The second abyss (gouffre) described by Glissant is the one of the bottom of the ocean in which two-million bodies are thrown. Many are already dead but some others are thrown overboard to lighten the boat in case of chase, or when being severely ill (as it was often the case), they threaten the rest of the ship’s health; there existed even insurances to reimburse such practice. In this case, the enslaved bodies are enchained together before being thrown into the ocean. Some others also prefer to jump overboard rather than continuing the atrocious trip and reaching the American coasts:

The next abyss was the depths of the sea. Whenever a fleet of ships gave chase to slave ships, it was easiest just to lighten the boat by throwing cargo overboard, weighing it down with balls and chains. These underwater signposts mark the course between the Gold Coast and the Leeward Islands. Navigating the green splendor of the sea – whether in melancholic transatlantic crossings or glorious regattas or traditional races of yoles and gommiers – still brings to mind, coming to light like seaweed, these lowest depths, these deeps, with their punctuation of scarcely corroded balls and chains. In actual fact the abyss is a tautology: the entire ocean, the entire sea gently collapsing in the end into the pleasures of sand, make one vast beginning, but a beginning whose time is marked by these balls and chains gone green. (Édouard Glissant, Poetics of the Relation, trans. Betsy Wing, Ann Arbor: University of Michigan Press, 1997, 6.)

In Les liaisons magnétiques, Chamoiseau choose to favor Glissant’s concept of Relation to Césaire’s concept of Négritude (elaborated in dialogue with Léopold Sédar Senghor and Léon Damas). He believes that the abyss created an indelible relation between enslaving and enslaved bodies, still poignant today in the Caribbeans and everywhere in the Americas:

Négritude ignored the effects of the abyss [gouffre], the effects of the major deconstruction that the African deportee will experience and that will transformed him into a stupefied matter [matière sidérée] forced to get reborn into hitherto unseen conditions. And the most surprising is that the abyss was not saving anyone. Of course, it deconstructed those who were kept in the bottom of the ship’s hold in unimaginable conditions (making of this era one of the worst crimes against humanity) but it will also touch the sailors, the captains and the European ship owners. The slave trade has been a demonic spiral into horror, torture, contempt, Gehenna, the negation of the human. The master and the slave found themselves unchained to the same dehumanization and will begin without knowing it, a restructuration to which none of them will escape. Essentially, the Négritude, despite its emancipatory and necessary virtues – and still necessary and emancipatory today – will ignore this phenomena that is so pregnant for us on a daily basis and that we barely begin to think: the Creolization process that opens to theRelation. (Patrick Chamoiseau, Césaire, Perse, Glissant: Les liaisons magnétiques, Paris: Éditions Philippe Rey, 2013, 51.)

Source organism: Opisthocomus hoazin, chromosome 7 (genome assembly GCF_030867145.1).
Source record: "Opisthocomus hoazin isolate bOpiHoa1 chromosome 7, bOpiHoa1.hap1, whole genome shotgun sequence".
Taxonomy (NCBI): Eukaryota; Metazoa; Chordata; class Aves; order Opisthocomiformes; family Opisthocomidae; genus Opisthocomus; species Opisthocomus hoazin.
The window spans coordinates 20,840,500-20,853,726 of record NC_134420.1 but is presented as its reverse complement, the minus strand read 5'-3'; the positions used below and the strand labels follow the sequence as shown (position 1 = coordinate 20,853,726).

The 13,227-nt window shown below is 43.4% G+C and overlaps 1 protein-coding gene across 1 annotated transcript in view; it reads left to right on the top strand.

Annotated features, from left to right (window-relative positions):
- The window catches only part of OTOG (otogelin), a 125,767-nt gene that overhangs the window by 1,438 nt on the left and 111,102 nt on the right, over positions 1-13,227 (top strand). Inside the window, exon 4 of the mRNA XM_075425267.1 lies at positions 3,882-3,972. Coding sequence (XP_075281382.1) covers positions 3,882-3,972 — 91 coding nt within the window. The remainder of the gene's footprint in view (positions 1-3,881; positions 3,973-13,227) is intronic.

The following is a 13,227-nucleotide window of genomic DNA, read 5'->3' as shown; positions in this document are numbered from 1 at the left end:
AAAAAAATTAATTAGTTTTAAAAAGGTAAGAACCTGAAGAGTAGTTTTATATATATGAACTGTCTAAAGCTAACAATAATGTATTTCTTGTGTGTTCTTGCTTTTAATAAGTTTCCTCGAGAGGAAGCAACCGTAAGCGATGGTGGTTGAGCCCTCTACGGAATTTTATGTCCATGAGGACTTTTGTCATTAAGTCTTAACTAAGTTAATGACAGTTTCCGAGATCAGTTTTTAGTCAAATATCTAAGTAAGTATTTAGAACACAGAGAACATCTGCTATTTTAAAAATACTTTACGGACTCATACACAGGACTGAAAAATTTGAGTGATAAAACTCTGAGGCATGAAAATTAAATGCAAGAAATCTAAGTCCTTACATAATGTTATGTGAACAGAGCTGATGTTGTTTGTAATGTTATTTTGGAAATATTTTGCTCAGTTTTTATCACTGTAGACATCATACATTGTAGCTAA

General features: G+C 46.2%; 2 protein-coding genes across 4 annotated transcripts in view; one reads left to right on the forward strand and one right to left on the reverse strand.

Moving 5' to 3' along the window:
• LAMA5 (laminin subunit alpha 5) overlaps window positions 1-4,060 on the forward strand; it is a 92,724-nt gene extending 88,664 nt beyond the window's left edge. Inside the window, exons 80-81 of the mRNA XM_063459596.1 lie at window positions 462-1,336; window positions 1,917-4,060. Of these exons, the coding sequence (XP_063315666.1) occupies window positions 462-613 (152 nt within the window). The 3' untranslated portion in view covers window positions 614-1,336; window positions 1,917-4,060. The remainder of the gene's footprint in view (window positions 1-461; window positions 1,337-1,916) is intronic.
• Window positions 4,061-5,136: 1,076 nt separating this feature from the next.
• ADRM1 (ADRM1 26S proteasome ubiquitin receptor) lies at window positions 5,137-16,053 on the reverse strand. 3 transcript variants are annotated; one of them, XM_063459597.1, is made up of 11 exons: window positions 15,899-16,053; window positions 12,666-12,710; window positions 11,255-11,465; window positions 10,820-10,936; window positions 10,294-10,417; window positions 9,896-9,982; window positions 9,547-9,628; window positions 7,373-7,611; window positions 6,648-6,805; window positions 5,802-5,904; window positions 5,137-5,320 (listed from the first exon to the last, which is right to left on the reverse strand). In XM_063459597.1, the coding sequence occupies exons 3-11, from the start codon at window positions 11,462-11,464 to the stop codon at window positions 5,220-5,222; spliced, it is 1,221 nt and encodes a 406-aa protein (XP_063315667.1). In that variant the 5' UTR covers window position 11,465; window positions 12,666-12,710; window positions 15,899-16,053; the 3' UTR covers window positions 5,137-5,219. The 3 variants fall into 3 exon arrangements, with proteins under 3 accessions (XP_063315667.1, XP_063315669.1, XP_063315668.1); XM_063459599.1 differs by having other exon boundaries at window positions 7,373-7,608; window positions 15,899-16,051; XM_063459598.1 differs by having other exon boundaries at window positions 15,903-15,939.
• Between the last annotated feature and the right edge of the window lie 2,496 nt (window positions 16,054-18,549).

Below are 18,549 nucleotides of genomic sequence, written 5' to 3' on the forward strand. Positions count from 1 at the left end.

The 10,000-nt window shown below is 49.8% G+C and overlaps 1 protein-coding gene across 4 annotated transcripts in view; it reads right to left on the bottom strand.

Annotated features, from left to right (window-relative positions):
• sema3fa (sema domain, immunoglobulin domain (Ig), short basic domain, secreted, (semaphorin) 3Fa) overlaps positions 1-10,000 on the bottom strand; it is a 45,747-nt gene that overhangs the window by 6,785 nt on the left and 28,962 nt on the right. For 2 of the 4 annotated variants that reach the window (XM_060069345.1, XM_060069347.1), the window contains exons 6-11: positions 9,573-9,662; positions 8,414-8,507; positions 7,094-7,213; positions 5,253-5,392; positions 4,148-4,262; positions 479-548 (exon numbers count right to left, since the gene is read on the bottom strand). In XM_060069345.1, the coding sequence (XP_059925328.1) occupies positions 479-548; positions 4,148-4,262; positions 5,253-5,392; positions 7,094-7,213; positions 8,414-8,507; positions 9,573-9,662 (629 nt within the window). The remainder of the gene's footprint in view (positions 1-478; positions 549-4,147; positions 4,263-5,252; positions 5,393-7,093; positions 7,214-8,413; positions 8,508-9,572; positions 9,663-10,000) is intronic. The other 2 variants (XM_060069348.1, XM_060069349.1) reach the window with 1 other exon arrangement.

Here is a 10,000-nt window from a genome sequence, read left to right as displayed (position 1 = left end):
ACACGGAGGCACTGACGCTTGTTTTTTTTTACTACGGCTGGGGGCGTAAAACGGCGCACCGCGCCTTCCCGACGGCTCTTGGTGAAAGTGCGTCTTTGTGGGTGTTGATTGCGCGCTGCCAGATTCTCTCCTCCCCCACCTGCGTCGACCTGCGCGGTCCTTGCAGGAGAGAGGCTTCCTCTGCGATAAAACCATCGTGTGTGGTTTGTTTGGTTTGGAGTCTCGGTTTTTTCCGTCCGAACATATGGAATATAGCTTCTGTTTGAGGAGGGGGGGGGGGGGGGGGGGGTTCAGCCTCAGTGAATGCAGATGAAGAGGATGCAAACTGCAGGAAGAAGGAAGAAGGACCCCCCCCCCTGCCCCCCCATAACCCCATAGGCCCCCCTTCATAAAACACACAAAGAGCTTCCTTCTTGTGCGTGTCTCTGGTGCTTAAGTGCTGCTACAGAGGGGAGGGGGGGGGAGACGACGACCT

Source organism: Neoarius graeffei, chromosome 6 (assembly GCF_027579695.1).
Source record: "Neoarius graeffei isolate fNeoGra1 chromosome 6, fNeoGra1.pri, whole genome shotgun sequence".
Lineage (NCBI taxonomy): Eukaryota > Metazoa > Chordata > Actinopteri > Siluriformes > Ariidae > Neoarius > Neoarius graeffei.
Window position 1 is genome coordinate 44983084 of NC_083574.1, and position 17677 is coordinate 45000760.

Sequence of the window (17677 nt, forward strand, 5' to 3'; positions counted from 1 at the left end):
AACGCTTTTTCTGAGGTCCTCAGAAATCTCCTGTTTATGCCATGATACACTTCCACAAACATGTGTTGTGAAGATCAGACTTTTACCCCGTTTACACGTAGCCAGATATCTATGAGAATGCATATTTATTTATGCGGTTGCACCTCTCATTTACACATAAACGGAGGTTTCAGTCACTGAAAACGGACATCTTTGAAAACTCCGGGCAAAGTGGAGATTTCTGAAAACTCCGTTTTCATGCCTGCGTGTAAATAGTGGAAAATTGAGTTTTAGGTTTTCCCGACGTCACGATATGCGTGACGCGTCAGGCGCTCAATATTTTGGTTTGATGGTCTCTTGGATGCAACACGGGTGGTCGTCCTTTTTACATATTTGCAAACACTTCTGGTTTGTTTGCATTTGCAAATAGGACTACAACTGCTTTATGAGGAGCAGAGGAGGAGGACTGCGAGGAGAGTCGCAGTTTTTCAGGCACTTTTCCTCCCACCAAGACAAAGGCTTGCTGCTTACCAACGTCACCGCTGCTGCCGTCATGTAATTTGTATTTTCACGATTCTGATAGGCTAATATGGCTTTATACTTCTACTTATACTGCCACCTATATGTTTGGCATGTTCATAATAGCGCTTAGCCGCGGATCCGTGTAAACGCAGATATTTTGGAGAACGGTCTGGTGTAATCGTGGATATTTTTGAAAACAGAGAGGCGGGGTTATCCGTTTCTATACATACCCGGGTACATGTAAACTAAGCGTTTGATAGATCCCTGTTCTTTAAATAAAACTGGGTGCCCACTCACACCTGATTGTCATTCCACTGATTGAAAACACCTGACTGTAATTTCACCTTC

When reading Glissant in a shallow manner, we could think of this concept of Relation as a candid wish for ‘friendly’ rapports between members of a humanity (nb: humanity conjugated in singular would be already reading Glissant wrongly). The Relation, instead, implies that all the humanities are tied together through the common parts of their respective imaginaries — another important concept by Glissant. When Chamoiseau writes that “the master and the slave found themselves unchained to the same dehumanization,” we obviously should not understand that both the master and the slave are both simultaneously guilty and victim of the process in which they were engaged together. The chains evoked here are the materialization of the extremely violent relation between these two humanities, which have been informing their two respective collective imaginaries and thus defined and continue to define (not necessarily exclusively but most certainly poignantly) their relation even after the end of this process. This is why when white police officers kill black bodies in the United States or Brazil with an apparent immunity, what is at stake is so much more than the (already intolerable) actual violence of the act itself: from the abyss, emerges again the “balls and chains” described by Glissant and Chamoiseau, present and poignant for generations in the Americas and Caribbean humanities. Time as such does not break chains. The Relation does not even aim at breaking the chains, but rather in changing their nature and unilateral violence. The first step in doing so however consists in recognizing that this profound tie between the humanities exist and that nothing of what concerns their common being can be thought and done outside of it.

As a post-scriptum, I recommend to listen the hip-hop account of Kunta Kine’s story through the music of Medine (in French).